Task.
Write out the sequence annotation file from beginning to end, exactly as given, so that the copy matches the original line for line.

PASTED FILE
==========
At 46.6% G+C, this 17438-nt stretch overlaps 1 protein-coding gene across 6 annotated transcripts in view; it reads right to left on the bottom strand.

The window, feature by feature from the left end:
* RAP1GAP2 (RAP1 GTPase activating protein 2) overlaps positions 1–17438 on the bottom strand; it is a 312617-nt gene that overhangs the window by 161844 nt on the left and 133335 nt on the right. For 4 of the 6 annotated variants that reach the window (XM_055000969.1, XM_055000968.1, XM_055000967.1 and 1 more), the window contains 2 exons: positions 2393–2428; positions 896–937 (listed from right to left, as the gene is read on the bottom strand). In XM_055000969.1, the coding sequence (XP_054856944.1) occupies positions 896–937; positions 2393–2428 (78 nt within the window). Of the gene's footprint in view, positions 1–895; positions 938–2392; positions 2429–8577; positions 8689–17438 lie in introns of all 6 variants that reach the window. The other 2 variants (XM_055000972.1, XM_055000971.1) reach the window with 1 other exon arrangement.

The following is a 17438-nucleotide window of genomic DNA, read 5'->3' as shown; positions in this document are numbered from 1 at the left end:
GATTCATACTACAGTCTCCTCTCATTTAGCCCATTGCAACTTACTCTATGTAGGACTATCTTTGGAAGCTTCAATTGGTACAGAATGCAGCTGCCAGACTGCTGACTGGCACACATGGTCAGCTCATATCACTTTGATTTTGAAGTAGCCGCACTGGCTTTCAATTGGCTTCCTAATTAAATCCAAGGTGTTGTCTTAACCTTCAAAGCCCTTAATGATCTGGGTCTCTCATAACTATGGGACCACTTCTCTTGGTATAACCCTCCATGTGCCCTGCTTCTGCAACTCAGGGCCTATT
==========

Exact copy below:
At 46.6% G+C, this 17438-nt stretch overlaps 1 protein-coding gene across 6 annotated transcripts in view; it reads right to left on the bottom strand.

The window, feature by feature from the left end:
* RAP1GAP2 (RAP1 GTPase activating protein 2) overlaps positions 1–17438 on the bottom strand; it is a 312617-nt gene that overhangs the window by 161844 nt on the left and 133335 nt on the right. For 4 of the 6 annotated variants that reach the window (XM_055000969.1, XM_055000968.1, XM_055000967.1 and 1 more), the window contains 2 exons: positions 2393–2428; positions 896–937 (listed from right to left, as the gene is read on the bottom strand). In XM_055000969.1, the coding sequence (XP_054856944.1) occupies positions 896–937; positions 2393–2428 (78 nt within the window). Of the gene's footprint in view, positions 1–895; positions 938–2392; positions 2429–8577; positions 8689–17438 lie in introns of all 6 variants that reach the window. The other 2 variants (XM_055000972.1, XM_055000971.1) reach the window with 1 other exon arrangement.

The following is a 17438-nucleotide window of genomic DNA, read 5'->3' as shown; positions in this document are numbered from 1 at the left end:
GATTCATACTACAGTCTCCTCTCATTTAGCCCATTGCAACTTACTCTATGTAGGACTATCTTTGGAAGCTTCAATTGGTACAGAATGCAGCTGCCAGACTGCTGACTGGCACACATGGTCAGCTCATATCACTTTGATTTTGAAGTAGCCGCACTGGCTTTCAATTGGCTTCCTAATTAAATCCAAGGTGTTGTCTTAACCTTCAAAGCCCTTAATGATCTGGGTCTCTCATAACTATGGGACCACTTCTCTTGGTATAACCCTCCATGTGCCCTGCTTCTGCAACTCAGGGCCTATT